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(Reference retrieved automatically from Web of Science through information on FAPESP grant and its corresponding number as mentioned in the publication by the authors.)

Mitochondria and mitochondrial DNA as relevant targets for environmental contaminants

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Author(s):
Roubicek, Deborah A. [1] ; de Souza-Pinto, Nadja C. [2]
Total Authors: 2
Affiliation:
[1] Sao Paulo State Environm Agcy, Dept Environm Anal, CETESB, Ave Prof Frederico Hermann Jr, 345, BR-05459900 Sao Paulo, SP - Brazil
[2] Univ Sao Paulo, Dept Bioquim, Inst Quim, BR-05508000 Sao Paulo, SP - Brazil
Total Affiliations: 2
Document type: Journal article
Source: Toxicology; v. 391, p. 100-108, NOV 1 2017.
Web of Science Citations: 19
Abstract

The mitochondrial DNA (mtDNA) is a closed circular molecule that encodes, in humans, 13 polypeptides components of the oxidative phosphorylation complexes. Integrity of the mitochondrial genome is essential for mitochondrial function and cellular homeostasis, and mutations and deletions in the mtDNA lead to oxidative stress, mitochondrial dysfunction and cell death. In vitro and in situ studies suggest that when exposed to certain genotoxins, mtDNA accumulates more damage than nuclear DNA, likely owing to its organization and localization in the mitochondrial matrix, which tends to accumulate lipophilic, positively charged molecules. In that regard, several relevant environmental and occupational contaminants have physical-chemical characteristics that indicate that they might accumulate in mitochondria and target mtDNA. Nonetheless, very little is known so far about mtDNA damage and mitochondrial dysfunction due to environmental exposure, either in model organisms or in humans. In this article, we discuss some of the characteristics of mtDNA which render it a potentially relevant target for damage by environmental contaminants, as well as possible functional consequences of damage/mutation accumulation. In addition, we review the data available in the literature focusing on mitochondrial effects of the most common classes of environmental pollutants. From that, we conclude that several lines of experimental evidence support the idea that mitochondria and mtDNA are susceptible and biologically relevant targets for pollutants, and more studies, including mechanistic ones, are needed to shed more light into the contribution of mitochondrial dysfunction to the environmental and human health effects of chemical exposure. (AU)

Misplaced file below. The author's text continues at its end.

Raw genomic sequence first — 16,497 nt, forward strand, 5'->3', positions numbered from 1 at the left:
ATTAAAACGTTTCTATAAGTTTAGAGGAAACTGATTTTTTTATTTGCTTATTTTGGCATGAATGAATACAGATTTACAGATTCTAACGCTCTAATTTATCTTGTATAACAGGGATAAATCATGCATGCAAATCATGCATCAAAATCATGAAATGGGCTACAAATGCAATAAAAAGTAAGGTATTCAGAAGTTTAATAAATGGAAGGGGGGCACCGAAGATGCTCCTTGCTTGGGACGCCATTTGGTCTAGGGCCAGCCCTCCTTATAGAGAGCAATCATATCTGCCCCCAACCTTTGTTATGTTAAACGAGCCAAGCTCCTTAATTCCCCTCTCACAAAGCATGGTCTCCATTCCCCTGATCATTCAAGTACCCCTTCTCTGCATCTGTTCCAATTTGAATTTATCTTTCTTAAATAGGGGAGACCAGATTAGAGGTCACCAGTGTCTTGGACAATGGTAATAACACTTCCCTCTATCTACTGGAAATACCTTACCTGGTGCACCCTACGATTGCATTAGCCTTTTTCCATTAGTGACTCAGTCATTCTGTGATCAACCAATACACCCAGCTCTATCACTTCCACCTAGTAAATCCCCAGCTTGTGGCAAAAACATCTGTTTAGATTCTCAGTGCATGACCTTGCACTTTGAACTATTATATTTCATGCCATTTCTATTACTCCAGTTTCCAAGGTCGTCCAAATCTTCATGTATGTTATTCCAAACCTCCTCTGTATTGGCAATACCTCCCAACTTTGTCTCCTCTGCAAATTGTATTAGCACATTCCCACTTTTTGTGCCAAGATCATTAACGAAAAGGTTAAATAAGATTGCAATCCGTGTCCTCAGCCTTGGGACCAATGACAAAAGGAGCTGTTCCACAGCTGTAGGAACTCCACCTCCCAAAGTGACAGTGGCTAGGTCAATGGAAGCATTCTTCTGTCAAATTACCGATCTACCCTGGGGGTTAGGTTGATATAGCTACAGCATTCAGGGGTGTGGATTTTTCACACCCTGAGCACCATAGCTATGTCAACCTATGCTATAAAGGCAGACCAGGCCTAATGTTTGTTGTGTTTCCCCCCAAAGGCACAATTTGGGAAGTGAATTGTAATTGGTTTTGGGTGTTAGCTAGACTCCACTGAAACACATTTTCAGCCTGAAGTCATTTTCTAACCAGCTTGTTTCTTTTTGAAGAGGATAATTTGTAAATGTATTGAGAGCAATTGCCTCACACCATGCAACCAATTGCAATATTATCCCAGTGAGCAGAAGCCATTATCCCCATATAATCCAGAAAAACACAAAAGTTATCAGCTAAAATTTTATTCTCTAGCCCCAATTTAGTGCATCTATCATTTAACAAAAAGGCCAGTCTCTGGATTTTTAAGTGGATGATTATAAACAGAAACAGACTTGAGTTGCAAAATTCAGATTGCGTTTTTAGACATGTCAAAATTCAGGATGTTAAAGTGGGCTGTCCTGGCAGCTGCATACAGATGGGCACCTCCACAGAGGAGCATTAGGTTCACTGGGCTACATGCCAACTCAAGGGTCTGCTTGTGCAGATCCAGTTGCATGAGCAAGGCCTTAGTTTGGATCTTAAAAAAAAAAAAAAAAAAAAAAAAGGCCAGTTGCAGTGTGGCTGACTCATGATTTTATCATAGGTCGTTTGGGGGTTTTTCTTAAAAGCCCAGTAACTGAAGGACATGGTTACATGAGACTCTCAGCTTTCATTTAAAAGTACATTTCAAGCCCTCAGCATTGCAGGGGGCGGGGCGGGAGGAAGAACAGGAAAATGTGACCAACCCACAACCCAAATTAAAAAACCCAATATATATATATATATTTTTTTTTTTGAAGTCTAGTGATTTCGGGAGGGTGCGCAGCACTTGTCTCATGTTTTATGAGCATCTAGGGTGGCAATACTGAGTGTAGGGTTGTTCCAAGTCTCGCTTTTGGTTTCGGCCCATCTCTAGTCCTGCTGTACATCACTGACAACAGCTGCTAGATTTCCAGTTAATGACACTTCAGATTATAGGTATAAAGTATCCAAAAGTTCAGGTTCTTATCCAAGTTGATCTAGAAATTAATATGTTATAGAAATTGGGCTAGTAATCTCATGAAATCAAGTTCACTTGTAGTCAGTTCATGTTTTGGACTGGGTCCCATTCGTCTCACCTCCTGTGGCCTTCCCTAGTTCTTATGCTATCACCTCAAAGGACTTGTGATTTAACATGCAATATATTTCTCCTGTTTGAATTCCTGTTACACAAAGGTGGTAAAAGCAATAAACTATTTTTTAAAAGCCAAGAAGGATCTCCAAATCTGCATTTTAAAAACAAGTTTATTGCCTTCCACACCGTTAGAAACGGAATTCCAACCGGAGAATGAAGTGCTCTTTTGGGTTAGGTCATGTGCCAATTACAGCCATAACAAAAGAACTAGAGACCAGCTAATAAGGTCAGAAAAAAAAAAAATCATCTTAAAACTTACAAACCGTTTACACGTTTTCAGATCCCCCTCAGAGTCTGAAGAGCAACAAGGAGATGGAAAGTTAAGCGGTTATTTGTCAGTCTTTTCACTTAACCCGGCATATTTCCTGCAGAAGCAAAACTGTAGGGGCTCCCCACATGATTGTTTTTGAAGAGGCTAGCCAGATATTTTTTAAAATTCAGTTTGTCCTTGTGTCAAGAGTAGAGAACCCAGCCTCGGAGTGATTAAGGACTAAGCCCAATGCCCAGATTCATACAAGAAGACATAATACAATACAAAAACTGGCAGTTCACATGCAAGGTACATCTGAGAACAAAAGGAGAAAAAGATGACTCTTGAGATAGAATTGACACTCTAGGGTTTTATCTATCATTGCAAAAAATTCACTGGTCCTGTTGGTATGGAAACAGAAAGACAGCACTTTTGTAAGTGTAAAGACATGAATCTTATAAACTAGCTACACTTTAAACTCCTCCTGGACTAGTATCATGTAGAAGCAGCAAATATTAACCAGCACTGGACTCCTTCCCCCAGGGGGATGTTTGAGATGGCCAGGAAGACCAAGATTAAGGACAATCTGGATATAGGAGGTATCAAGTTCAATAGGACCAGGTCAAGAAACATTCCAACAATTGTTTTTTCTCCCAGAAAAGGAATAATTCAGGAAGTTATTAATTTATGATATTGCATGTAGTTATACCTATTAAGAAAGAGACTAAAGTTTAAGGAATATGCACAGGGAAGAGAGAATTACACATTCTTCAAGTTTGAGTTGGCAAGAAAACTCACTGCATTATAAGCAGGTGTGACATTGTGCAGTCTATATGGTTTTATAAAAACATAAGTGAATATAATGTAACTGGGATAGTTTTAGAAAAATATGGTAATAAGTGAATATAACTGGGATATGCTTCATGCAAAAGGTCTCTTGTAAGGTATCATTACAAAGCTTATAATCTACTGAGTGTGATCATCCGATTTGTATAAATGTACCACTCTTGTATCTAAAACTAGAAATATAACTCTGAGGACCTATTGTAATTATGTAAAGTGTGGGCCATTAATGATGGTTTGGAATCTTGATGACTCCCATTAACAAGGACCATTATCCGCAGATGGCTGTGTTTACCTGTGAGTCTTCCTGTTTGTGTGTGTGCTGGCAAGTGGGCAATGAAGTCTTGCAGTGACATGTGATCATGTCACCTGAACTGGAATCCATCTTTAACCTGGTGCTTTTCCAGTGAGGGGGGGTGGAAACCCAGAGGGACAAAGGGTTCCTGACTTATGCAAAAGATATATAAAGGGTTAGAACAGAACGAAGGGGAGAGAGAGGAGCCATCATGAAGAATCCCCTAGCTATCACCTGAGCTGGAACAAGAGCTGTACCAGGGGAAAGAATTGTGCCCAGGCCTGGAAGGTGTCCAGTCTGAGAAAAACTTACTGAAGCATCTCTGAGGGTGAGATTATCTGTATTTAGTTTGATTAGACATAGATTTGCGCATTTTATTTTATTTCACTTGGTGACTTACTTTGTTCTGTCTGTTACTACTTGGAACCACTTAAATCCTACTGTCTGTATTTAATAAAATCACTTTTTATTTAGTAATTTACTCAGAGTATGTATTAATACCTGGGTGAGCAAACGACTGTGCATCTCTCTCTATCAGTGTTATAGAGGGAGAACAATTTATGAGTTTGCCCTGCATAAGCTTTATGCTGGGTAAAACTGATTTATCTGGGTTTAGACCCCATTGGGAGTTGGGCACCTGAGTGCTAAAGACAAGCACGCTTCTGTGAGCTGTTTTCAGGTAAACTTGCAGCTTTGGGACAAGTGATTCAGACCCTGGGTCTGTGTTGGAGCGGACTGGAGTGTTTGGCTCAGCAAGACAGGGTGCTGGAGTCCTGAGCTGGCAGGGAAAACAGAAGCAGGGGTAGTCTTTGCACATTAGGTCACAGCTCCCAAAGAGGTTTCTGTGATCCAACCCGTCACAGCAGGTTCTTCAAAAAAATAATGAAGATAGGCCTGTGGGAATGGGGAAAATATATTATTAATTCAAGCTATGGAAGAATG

FAPESP's process: 13/07937-8 - Redoxome - Redox Processes in Biomedicine
Grantee:Ohara Augusto
Support type: Research Grants - Research, Innovation and Dissemination Centers - RIDC
FAPESP's process: 10/51906-1 - Mitochondrial bioenergetics, ion transport, redox state and DNA metabolism
Grantee:Alicia Juliana Kowaltowski
Support type: Research Projects - Thematic Grants